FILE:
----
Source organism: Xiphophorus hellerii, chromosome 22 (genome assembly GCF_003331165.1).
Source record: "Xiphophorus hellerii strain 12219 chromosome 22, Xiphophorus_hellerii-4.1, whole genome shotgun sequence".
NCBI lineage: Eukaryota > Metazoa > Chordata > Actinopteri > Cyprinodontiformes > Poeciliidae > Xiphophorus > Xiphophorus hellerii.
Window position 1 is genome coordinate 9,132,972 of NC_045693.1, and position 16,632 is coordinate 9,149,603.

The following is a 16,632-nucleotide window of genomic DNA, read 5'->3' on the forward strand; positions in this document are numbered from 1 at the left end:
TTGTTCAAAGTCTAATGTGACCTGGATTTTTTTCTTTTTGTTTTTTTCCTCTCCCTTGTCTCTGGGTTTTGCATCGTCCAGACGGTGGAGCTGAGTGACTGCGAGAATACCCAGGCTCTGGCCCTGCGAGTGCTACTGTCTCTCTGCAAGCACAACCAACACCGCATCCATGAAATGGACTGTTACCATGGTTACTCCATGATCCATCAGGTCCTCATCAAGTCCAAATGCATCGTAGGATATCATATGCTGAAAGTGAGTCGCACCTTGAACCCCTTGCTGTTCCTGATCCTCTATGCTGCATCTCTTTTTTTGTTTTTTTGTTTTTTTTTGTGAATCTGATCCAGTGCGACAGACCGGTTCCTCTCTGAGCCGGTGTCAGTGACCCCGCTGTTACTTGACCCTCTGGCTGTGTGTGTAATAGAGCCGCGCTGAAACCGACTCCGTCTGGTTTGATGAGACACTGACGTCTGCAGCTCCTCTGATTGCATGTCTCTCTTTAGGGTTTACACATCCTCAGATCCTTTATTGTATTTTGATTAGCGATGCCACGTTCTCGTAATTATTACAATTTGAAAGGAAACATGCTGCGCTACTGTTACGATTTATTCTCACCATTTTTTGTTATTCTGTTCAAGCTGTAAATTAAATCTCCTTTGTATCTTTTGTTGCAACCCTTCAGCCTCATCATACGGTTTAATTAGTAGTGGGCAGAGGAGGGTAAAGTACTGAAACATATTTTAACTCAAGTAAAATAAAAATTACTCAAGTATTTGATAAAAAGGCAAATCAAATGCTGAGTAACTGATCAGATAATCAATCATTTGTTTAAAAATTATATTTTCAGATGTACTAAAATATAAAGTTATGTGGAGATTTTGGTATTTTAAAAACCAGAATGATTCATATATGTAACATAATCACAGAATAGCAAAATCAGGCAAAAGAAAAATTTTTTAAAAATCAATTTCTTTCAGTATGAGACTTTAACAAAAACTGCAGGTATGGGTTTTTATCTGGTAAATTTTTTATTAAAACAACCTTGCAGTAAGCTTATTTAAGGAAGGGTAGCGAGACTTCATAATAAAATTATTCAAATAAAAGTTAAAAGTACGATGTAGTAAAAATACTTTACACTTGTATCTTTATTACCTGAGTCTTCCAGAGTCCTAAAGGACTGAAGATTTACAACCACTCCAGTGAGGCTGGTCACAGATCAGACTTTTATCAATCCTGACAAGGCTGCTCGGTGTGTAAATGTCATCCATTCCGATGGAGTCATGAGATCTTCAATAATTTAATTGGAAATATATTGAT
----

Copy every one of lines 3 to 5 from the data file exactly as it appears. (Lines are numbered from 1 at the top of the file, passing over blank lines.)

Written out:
NCBI lineage: Eukaryota > Metazoa > Chordata > Actinopteri > Cyprinodontiformes > Poeciliidae > Xiphophorus > Xiphophorus hellerii.
Window position 1 is genome coordinate 9,132,972 of NC_045693.1, and position 16,632 is coordinate 9,149,603.

The following is a 16,632-nucleotide window of genomic DNA, read 5'->3' on the forward strand; positions in this document are numbered from 1 at the left end: